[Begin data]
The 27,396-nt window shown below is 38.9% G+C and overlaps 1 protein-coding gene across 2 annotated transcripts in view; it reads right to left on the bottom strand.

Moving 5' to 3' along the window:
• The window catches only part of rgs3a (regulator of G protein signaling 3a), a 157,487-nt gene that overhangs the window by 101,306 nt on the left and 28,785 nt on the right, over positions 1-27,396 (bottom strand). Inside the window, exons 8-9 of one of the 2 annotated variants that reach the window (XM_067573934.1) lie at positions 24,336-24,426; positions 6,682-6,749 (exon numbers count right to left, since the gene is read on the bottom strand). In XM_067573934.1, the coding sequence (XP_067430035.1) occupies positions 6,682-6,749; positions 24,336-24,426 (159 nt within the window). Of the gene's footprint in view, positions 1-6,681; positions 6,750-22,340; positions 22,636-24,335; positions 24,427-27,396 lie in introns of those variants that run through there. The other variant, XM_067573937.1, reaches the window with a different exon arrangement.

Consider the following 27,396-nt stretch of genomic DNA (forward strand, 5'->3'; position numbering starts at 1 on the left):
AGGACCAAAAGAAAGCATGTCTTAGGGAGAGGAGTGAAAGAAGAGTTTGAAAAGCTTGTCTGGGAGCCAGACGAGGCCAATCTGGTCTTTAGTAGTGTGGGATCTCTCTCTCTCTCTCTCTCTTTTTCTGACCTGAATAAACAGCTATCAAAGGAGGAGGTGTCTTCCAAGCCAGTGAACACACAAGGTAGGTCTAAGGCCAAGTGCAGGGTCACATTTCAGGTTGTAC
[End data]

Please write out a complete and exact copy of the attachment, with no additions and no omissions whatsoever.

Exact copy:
The 27,396-nt window shown below is 38.9% G+C and overlaps 1 protein-coding gene across 2 annotated transcripts in view; it reads right to left on the bottom strand.

Moving 5' to 3' along the window:
• The window catches only part of rgs3a (regulator of G protein signaling 3a), a 157,487-nt gene that overhangs the window by 101,306 nt on the left and 28,785 nt on the right, over positions 1-27,396 (bottom strand). Inside the window, exons 8-9 of one of the 2 annotated variants that reach the window (XM_067573934.1) lie at positions 24,336-24,426; positions 6,682-6,749 (exon numbers count right to left, since the gene is read on the bottom strand). In XM_067573934.1, the coding sequence (XP_067430035.1) occupies positions 6,682-6,749; positions 24,336-24,426 (159 nt within the window). Of the gene's footprint in view, positions 1-6,681; positions 6,750-22,340; positions 22,636-24,335; positions 24,427-27,396 lie in introns of those variants that run through there. The other variant, XM_067573937.1, reaches the window with a different exon arrangement.

Consider the following 27,396-nt stretch of genomic DNA (forward strand, 5'->3'; position numbering starts at 1 on the left):
AGGACCAAAAGAAAGCATGTCTTAGGGAGAGGAGTGAAAGAAGAGTTTGAAAAGCTTGTCTGGGAGCCAGACGAGGCCAATCTGGTCTTTAGTAGTGTGGGATCTCTCTCTCTCTCTCTCTCTTTTTCTGACCTGAATAAACAGCTATCAAAGGAGGAGGTGTCTTCCAAGCCAGTGAACACACAAGGTAGGTCTAAGGCCAAGTGCAGGGTCACATTTCAGGTTGTAC